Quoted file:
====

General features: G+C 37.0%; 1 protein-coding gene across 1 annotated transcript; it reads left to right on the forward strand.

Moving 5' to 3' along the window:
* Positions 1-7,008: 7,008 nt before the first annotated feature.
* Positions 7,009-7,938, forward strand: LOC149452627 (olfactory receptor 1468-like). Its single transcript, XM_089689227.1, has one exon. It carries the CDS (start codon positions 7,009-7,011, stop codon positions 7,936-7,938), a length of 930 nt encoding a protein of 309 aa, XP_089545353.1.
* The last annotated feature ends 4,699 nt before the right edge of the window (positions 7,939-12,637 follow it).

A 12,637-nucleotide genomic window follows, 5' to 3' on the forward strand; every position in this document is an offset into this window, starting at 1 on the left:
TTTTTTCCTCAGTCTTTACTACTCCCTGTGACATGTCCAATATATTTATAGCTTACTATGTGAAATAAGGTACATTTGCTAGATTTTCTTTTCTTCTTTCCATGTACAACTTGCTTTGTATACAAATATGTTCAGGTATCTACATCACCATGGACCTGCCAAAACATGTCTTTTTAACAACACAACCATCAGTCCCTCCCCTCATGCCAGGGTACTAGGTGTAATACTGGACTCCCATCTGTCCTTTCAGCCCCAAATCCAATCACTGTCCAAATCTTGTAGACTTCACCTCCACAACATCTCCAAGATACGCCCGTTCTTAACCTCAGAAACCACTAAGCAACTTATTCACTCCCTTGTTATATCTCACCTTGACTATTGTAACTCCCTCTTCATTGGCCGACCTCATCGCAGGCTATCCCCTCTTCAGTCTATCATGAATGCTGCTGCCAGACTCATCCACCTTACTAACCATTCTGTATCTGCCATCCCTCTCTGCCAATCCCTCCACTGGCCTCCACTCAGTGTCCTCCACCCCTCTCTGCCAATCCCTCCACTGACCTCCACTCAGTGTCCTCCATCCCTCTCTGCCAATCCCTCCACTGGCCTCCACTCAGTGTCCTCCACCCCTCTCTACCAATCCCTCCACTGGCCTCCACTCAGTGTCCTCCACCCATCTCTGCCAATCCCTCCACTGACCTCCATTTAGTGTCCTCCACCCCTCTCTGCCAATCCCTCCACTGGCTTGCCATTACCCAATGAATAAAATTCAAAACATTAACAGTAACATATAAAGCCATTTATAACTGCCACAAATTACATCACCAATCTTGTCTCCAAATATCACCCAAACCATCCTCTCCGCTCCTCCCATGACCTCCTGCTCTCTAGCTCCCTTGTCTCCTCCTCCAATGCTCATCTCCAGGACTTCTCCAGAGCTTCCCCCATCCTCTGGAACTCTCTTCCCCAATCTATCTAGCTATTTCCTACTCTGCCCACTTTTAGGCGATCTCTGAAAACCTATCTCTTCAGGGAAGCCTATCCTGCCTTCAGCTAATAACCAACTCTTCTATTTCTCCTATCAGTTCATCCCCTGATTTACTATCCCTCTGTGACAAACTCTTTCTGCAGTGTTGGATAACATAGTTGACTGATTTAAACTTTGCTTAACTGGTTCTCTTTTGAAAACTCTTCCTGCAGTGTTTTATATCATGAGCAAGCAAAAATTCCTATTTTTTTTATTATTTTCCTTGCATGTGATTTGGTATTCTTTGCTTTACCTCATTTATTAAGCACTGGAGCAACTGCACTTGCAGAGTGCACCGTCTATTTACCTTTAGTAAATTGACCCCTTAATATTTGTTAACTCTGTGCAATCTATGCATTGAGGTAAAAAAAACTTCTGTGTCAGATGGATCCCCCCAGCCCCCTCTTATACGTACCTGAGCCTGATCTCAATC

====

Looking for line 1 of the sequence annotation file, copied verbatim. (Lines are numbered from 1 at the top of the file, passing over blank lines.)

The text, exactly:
General features: G+C 37.0%; 1 protein-coding gene across 1 annotated transcript; it reads left to right on the forward strand.